Monday, January 5, 2015

Meet The Jeanies!

Being someone who loves power pop, I was completely in my glory in 2014. I can't remember a better year for power pop in my adult life, and it was finished off in style by a wonderful debut album from The Jeanies. Released December 19th on King Pizza Records, the Brooklyn band's self-titled cassette recalls a particular strain of classic power pop that's very close to my heart. A la Dwight Twilley, Shoes, Phil Seymour, and 20/20, The Jeanies favor minimalist production and timeless songwriting inspired by the ringing melodies and romantic sensibilities of  '60s pop. In a modern context, a lot of people might hear The Jeanies and call them "garage". And that's perfectly okay with me, because it underscores the fact that this is a rock n' roll band first and foremost. If there's one area where newer power pop bands sometimes falter, it's in not having that rock n' roll foundation. The Jeanies get it right - taking their cues not just from a legendary wave of power pop bands, but also from Brill building pop, '60s soul, the British Invasion, girl groups, and doo-wop. And all the way down to the use of analog cassette equipment, the band's sound is so authentically '70s power pop that it could easily pass for the real McCoy. So, yes, The Jeanies bring to mind all those '60s-inspired power pop bands of the late '70s and early '80s. And if you don't understand why that's a really good thing in 2015, you probably aren't reading this blog in the first place!

What I appreciate about The Jeanies is that they capture not just the sound of classic power pop, but also its spirit. Singer/guitarist Joey Farber is a fine songwriter with a deep affection for an era of rock n' roll that celebrated teenage romance above all else. If you share my mindset that there is nothing better in life than falling in love and nothing worse than breaking up, The Jeanies are a band you will surely "get". Farber is like a modern day Marshall Crenshaw or Tom Petty - a rock n' roll traditionalist with a keen ear for melody. And he's crafted a splendid collection of songs on this excellent debut. Opening tracks "I Seen Her Dance" and "I Think You're The Wrong One" (the best 20/20 song I've heard in decades!) would both be hit singles if 1979 had never ended. But while power pop has always been a singles genre, the best bands always manage to deliver front-to-back strong albums. And that's exactly what The Jeanies have done here. Touching on everything from rootsy rock n' roll ("The Girl's Gonna Go") to Byrds via Petty jangle ("Believe Me Jenny") to doo-wop/girl group harmonics ("That's The One") to '66 Who stylings ("The Kids Are No Good"), this album is like a tour through the history and pre-history of power pop. And it's given such a fresh treatment that it will appeal not just to teenagers at heart, but also to actual teenagers (albeit ones with very good taste).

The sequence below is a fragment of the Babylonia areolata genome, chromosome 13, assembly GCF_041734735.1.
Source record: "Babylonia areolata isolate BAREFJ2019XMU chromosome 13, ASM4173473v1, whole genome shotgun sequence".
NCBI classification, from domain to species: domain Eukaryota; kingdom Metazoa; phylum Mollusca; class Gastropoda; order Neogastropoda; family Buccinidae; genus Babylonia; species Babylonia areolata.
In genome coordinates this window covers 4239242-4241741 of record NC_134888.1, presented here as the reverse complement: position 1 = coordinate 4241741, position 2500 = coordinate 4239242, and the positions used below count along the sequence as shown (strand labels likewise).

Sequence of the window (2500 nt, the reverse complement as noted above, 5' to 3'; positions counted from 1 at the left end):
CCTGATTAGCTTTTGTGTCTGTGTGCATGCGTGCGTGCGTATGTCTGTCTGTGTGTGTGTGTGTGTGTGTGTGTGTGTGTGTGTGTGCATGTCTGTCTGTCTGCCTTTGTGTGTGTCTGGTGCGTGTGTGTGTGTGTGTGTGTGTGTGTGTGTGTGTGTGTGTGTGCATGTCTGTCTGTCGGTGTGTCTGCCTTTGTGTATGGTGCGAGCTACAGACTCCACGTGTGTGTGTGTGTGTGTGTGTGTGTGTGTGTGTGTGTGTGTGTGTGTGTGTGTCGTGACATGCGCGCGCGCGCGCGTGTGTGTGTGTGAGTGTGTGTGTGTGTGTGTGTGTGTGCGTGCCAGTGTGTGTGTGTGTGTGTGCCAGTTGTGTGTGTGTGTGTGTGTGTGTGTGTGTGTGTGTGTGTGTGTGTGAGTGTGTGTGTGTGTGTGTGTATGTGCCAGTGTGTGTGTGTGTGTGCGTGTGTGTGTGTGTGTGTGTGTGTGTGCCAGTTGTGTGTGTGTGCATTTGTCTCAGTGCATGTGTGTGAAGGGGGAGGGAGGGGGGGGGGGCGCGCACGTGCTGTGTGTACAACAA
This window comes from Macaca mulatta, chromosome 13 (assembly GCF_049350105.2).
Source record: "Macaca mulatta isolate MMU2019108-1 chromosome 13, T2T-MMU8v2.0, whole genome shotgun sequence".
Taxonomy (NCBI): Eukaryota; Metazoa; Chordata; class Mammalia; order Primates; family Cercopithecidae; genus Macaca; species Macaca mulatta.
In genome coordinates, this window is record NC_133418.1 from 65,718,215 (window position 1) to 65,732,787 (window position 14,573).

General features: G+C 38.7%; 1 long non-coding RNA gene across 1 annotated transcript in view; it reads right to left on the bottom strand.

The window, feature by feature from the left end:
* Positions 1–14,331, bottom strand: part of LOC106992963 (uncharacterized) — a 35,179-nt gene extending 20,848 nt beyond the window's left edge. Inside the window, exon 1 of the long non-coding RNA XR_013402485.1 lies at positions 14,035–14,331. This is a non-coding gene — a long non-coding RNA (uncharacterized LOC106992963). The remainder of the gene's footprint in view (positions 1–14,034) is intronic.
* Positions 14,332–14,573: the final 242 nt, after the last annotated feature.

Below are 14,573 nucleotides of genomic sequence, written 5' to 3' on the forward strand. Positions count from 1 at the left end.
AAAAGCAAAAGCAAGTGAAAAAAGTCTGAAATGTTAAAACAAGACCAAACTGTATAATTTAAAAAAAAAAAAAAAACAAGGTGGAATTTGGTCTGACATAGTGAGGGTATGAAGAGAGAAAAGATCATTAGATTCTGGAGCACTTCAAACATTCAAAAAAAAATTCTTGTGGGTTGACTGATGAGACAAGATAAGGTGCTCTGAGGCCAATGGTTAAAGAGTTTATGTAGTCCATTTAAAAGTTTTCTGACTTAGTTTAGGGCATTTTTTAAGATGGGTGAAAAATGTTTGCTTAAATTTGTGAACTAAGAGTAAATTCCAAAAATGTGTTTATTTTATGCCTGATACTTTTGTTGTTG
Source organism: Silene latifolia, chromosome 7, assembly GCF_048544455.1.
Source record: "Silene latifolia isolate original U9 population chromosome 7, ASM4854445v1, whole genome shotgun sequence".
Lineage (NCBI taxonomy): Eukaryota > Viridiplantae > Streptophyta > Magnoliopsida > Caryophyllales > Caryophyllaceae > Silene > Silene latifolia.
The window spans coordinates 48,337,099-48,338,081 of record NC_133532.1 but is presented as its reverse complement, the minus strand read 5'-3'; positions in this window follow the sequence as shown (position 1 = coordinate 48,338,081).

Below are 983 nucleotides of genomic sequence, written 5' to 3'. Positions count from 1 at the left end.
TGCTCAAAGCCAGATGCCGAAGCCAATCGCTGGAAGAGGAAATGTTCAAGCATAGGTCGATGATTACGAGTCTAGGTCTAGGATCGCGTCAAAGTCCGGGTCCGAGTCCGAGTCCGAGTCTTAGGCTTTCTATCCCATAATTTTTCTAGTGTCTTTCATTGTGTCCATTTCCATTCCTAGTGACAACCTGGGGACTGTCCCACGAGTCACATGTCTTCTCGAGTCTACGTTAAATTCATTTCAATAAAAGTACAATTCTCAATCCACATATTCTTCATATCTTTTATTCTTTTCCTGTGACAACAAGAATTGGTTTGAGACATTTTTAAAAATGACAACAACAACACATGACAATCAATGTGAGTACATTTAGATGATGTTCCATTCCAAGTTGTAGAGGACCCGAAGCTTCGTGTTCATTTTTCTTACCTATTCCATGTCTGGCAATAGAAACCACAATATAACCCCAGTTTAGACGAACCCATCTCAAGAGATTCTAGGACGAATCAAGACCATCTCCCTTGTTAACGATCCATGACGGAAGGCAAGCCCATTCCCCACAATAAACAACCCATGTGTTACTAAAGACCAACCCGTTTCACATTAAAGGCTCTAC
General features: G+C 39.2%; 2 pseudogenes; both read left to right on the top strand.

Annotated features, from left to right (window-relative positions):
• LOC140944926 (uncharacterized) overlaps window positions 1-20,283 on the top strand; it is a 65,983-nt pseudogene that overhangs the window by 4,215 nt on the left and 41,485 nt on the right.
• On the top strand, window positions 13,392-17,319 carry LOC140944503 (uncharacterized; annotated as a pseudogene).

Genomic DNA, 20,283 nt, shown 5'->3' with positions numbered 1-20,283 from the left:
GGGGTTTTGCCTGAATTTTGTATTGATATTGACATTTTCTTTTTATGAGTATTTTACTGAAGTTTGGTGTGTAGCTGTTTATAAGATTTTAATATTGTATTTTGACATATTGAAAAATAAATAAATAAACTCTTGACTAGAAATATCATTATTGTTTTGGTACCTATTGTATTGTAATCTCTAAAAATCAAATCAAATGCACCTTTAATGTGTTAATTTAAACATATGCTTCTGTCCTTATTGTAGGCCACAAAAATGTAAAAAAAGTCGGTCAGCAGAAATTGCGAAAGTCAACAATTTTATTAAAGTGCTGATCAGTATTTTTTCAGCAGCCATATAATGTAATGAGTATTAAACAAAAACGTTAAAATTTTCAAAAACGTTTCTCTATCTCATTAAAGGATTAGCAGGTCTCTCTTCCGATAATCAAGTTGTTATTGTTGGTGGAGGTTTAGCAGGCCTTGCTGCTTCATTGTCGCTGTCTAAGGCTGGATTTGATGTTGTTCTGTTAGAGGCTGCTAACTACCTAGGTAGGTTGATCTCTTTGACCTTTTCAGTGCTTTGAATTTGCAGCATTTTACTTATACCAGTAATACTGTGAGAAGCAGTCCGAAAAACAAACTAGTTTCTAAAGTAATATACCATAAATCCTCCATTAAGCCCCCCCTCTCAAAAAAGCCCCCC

At some level, this is music built on a nostalgia for a time long passed - when young men still daydreamed of accompanying pretty girls to malt shops and three minute pop songs ruled the radio. But The Jeanies aren't so much attempting to turn back the clock as they are trying to keep a timeless musical form alive. I can't help but be impressed with the quality of the song craftsmanship and the crisp execution of the harmonies. I've been collecting classic power pop records for most of my life, and The Jeanies' first album easily slides in there with the best of 'em.



-L.R.

https://thejeanies.bandcamp.com/album/the-jeanies
https://www.facebook.com/thejeanies
https://www.facebook.com/kingpizzarecs

2 comments:

Matt Rice said...

I love this. Very Twilley / Seymour-ish. Who does that these days??? These guys!!

FlavaWheel said...

Nice review. You also nailed something on the head: "If there's one area where newer power pop bands sometimes falter, it's in not having that rock n' roll foundation." EXACTLY. A lot of the new guys seemingly forget that there's supposed to be power in power pop. I don't know how many syrupy, overproduced, Radio Disney wannabes I waded through before I found this (fantastic) album. Glad to hear that someone GETS it.